By Associated Press - Saturday, September 14, 2019

MINNEAPOLIS (AP) - Minnesota State High School League officials are considering charging more for championship admissions and school memberships as well as seeking out new sponsorships to address a projected $407,000 deficit.

This month, League Executive Director Erich Martens began asking school activities directors statewide for ideas on how to handle what would be the league’s largest budget deficit to date. Martens said the issue has his “complete attention,” the Star Tribune reported.

“The MSHSL is reviewing all aspects of expenses and seeking cost containment in all areas,” Martens wrote in an email. “We are seeking efficiencies in management of tournaments, while maintaining the quality experience for all student participants.”

The league, with nearly 500 member schools, runs on a yearly budget of about $9 million - much of it focused on state tournaments. It receives no funds from the state Legislature.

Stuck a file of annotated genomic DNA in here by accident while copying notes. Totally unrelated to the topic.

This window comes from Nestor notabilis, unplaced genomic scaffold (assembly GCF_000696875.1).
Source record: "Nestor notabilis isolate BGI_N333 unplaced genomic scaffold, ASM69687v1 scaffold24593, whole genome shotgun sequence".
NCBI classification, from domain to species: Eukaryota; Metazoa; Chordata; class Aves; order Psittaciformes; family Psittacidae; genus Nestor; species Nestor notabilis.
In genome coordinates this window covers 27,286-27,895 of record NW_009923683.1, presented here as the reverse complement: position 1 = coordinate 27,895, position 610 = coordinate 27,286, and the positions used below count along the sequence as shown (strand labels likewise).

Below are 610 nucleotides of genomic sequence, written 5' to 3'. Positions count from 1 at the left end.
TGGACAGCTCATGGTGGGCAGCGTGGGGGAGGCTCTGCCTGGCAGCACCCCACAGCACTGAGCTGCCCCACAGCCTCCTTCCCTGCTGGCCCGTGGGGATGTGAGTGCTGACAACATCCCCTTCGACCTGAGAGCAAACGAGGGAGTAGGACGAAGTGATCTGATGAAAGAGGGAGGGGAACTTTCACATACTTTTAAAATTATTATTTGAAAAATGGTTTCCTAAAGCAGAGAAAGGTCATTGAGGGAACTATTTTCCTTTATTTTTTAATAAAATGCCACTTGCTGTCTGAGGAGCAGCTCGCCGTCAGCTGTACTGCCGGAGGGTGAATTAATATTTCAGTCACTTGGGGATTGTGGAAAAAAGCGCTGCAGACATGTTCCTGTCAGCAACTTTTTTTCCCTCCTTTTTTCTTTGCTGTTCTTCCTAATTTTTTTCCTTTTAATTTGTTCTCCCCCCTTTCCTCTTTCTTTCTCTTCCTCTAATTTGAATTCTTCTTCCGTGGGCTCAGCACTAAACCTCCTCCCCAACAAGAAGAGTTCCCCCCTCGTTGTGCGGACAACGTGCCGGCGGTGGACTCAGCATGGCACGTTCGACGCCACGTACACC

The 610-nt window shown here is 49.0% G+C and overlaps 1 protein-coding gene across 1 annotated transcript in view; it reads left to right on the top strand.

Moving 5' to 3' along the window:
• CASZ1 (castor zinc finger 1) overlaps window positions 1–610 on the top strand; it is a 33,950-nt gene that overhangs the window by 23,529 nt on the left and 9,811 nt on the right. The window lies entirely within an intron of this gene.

The anticipated shortfall can be attributed to drops in revenue from sponsorships and ticket sales, as well as a roughly $250,000 project to rebuild what Martens termed the league’s “outdated data systems and website.”



The league is now seeking help in other ways. Beginning this school year, each school’s annual league membership fee jumps from $100 to $110, and that cost will go up another $10 every school year for five more years.

State tournament expenditures are also increasing. Starting with the 2021-22 school year, the league approved additional classes for cross-country, soccer and volleyball, which means more section and state tournaments.

There are currently no admission charges for cross-country, golf, tennis and Alpine and Nordic skiing state championship events. But Martens noted that site workers who handle regular-season and section playoff events in these sports have indicated that they would charge admission if the Minnesota State High School League spearheads the efforts.

As for sponsorship revenue, eight sponsors are expected to provide about $455,000 in 2019-2020. Martens said “a significant effort” will take place to “increase the number of sponsors” and boost “revenue from current sponsors.”

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Information from: Star Tribune, http://www.startribune.com

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